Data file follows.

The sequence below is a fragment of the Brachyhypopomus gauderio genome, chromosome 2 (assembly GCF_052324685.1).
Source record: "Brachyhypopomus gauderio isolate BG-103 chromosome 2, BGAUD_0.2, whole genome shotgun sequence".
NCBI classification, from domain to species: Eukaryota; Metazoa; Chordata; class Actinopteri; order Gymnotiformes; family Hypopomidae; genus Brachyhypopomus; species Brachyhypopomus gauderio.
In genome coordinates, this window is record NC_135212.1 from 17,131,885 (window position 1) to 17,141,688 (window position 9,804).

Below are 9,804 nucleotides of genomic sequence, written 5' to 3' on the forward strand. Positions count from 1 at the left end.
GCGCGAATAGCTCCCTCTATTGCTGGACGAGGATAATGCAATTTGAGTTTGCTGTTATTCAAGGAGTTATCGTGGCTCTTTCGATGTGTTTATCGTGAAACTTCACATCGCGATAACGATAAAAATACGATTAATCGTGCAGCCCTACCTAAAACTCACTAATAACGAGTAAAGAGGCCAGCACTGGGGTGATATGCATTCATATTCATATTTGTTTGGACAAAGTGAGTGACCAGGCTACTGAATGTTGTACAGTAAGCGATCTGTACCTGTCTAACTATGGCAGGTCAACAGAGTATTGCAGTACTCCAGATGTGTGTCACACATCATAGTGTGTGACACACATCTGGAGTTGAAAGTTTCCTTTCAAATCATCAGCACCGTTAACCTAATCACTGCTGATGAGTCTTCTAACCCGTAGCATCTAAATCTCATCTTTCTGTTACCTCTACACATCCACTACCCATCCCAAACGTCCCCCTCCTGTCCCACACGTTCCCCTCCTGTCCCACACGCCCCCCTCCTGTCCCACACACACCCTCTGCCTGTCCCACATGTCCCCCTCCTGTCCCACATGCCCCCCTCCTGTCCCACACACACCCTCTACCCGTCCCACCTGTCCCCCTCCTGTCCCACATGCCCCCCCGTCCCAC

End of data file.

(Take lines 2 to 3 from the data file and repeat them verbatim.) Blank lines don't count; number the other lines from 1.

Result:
Source record: "Brachyhypopomus gauderio isolate BG-103 chromosome 2, BGAUD_0.2, whole genome shotgun sequence".
NCBI classification, from domain to species: Eukaryota; Metazoa; Chordata; class Actinopteri; order Gymnotiformes; family Hypopomidae; genus Brachyhypopomus; species Brachyhypopomus gauderio.